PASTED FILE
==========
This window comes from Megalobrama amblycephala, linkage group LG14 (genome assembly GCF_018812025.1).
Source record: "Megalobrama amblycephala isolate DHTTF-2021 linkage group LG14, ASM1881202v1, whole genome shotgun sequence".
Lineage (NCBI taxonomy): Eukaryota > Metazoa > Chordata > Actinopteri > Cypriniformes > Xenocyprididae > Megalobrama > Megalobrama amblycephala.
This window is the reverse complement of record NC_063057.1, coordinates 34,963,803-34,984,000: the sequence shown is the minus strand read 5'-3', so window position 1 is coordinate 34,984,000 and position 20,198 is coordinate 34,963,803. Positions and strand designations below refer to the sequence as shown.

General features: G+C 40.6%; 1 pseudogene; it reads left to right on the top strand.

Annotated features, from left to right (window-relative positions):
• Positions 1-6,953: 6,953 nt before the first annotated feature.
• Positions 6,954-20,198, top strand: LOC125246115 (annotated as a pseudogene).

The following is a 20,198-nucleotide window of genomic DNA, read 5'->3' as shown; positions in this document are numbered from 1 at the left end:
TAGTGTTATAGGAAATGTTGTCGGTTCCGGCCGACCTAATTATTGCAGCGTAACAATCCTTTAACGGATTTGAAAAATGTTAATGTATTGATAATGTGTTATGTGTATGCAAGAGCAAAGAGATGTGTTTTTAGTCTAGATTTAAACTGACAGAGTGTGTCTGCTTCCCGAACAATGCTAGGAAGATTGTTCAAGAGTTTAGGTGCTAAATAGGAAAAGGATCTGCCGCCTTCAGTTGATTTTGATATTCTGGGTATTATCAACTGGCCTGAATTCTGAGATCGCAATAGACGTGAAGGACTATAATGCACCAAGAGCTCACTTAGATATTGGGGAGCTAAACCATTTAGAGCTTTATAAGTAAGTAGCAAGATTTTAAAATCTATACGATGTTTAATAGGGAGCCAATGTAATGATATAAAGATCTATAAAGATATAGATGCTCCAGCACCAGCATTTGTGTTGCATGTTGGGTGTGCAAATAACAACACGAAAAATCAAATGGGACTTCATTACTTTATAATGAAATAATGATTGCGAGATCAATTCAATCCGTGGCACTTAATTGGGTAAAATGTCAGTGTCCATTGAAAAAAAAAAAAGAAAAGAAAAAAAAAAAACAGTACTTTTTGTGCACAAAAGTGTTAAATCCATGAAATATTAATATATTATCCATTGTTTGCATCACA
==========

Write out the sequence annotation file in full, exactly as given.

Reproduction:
This window comes from Megalobrama amblycephala, linkage group LG14 (genome assembly GCF_018812025.1).
Source record: "Megalobrama amblycephala isolate DHTTF-2021 linkage group LG14, ASM1881202v1, whole genome shotgun sequence".
Lineage (NCBI taxonomy): Eukaryota > Metazoa > Chordata > Actinopteri > Cypriniformes > Xenocyprididae > Megalobrama > Megalobrama amblycephala.
This window is the reverse complement of record NC_063057.1, coordinates 34,963,803-34,984,000: the sequence shown is the minus strand read 5'-3', so window position 1 is coordinate 34,984,000 and position 20,198 is coordinate 34,963,803. Positions and strand designations below refer to the sequence as shown.

General features: G+C 40.6%; 1 pseudogene; it reads left to right on the top strand.

Annotated features, from left to right (window-relative positions):
• Positions 1-6,953: 6,953 nt before the first annotated feature.
• Positions 6,954-20,198, top strand: LOC125246115 (annotated as a pseudogene).

The following is a 20,198-nucleotide window of genomic DNA, read 5'->3' as shown; positions in this document are numbered from 1 at the left end:
TAGTGTTATAGGAAATGTTGTCGGTTCCGGCCGACCTAATTATTGCAGCGTAACAATCCTTTAACGGATTTGAAAAATGTTAATGTATTGATAATGTGTTATGTGTATGCAAGAGCAAAGAGATGTGTTTTTAGTCTAGATTTAAACTGACAGAGTGTGTCTGCTTCCCGAACAATGCTAGGAAGATTGTTCAAGAGTTTAGGTGCTAAATAGGAAAAGGATCTGCCGCCTTCAGTTGATTTTGATATTCTGGGTATTATCAACTGGCCTGAATTCTGAGATCGCAATAGACGTGAAGGACTATAATGCACCAAGAGCTCACTTAGATATTGGGGAGCTAAACCATTTAGAGCTTTATAAGTAAGTAGCAAGATTTTAAAATCTATACGATGTTTAATAGGGAGCCAATGTAATGATATAAAGATCTATAAAGATATAGATGCTCCAGCACCAGCATTTGTGTTGCATGTTGGGTGTGCAAATAACAACACGAAAAATCAAATGGGACTTCATTACTTTATAATGAAATAATGATTGCGAGATCAATTCAATCCGTGGCACTTAATTGGGTAAAATGTCAGTGTCCATTGAAAAAAAAAAAAGAAAAGAAAAAAAAAAAACAGTACTTTTTGTGCACAAAAGTGTTAAATCCATGAAATATTAATATATTATCCATTGTTTGCATCACA